Evidence-based PracticesDiabetes and its complications can be prevented, delayed and/or managed through participation in evidence-based programs, including the National Diabetes Prevention Program or NDPP (provided in a clinical, community, or web-based setting), the Diabetes Self-Management Education Program or DSMEP (provided in a community or web-based setting), and Diabetes Self-Management Education and Support programs or DSME/S (usually provided in a clinical setting). Improving the quality of clinical care for people with and at risk for diabetes is also an evidence-based practice. The following DPCP activities are in alignment with these accepted programs and practices: 1. Increase use of the NDPP to prevent or delay onset of type 2 diabetes among people at high risk by raising awareness about prediabetes and the NDPP, increasing delivery sites, facilitating the screening and referral process, and working to obtain health insurance coverage (including Medicaid) for the program. 2. Increase access to sustainable self-management education and support services (DSMEP and DSME/S) to improve control of A1C, blood pressure, and cholesterol, and to promote tobacco cessation, by increasing delivery sites, facilitating the referral process, and working to obtain health insurance coverage (including Medicaid) for the programs. 3. Implement evidence-based worksite programs and policies that help people prevent or manage diabetes and related chronic conditions, promote tobacco cessation, and help employees improve control of their A1C, blood pressure, and cholesterol. 4. Improve health outcomes for people with and at risk for diabetes by supporting health care organizations to improve quality of care through use of the Planned Care Model, Patient Centered Medical Home, and Electronic Health Record. Within these organizations, support policy and protocol implementation that institutionalize and help sustain quality care improvements. 5. Promote the sustainability of Community Health Workers (CHWs) involved in providing diabetes prevention and management services.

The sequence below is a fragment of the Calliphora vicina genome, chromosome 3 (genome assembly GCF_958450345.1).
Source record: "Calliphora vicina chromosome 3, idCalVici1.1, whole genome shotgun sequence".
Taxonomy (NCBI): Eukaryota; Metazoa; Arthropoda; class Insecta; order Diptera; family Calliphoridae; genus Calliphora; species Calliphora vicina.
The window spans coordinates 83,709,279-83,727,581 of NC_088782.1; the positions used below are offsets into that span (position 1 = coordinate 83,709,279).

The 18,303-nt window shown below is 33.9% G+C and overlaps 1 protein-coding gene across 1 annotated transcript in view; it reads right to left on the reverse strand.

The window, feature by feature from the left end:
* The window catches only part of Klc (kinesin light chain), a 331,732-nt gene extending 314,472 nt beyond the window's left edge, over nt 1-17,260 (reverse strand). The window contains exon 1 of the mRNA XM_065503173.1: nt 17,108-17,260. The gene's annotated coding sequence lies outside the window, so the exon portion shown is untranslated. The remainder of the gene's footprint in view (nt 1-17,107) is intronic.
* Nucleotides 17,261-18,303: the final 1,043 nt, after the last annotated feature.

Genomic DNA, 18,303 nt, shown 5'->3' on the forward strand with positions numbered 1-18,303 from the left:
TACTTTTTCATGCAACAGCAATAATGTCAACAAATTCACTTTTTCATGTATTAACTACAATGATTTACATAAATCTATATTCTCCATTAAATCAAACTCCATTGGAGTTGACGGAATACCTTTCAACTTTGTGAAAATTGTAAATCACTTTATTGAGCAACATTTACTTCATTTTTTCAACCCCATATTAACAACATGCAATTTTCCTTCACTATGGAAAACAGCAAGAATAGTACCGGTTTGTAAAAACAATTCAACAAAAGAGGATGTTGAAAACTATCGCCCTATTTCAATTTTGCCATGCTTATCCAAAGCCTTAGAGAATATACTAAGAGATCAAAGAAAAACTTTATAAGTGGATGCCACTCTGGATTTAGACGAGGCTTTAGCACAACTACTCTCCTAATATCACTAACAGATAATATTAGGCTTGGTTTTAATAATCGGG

Available Services-Professional development opportunities, including online trainings with continuing education credits on Diabetes & Depression, Smoking & Diabetes, and Prediabetes -Technical assistance to clinics and primary care providers to support system changes that improve health outcomes (e.g. AIC, blood pressure, LDL cholesterol and smoking cessation) -Support for community-based prevention and management initiatives such as the National Diabetes Prevention Program, Kitchen Creations cooking schools for people with diabetes and development of walking trails -Technical assistance with data, surveillance, and epidemiology All are free of charge. For more information on any programs or services provided by the NM Department of Health, Diabetes Prevention and Control Program, go to http://archive.diabetesnm.org/ or call 1-888-523-2966.
Page Content Updated On 02/09/2018, Published on 02/09/2018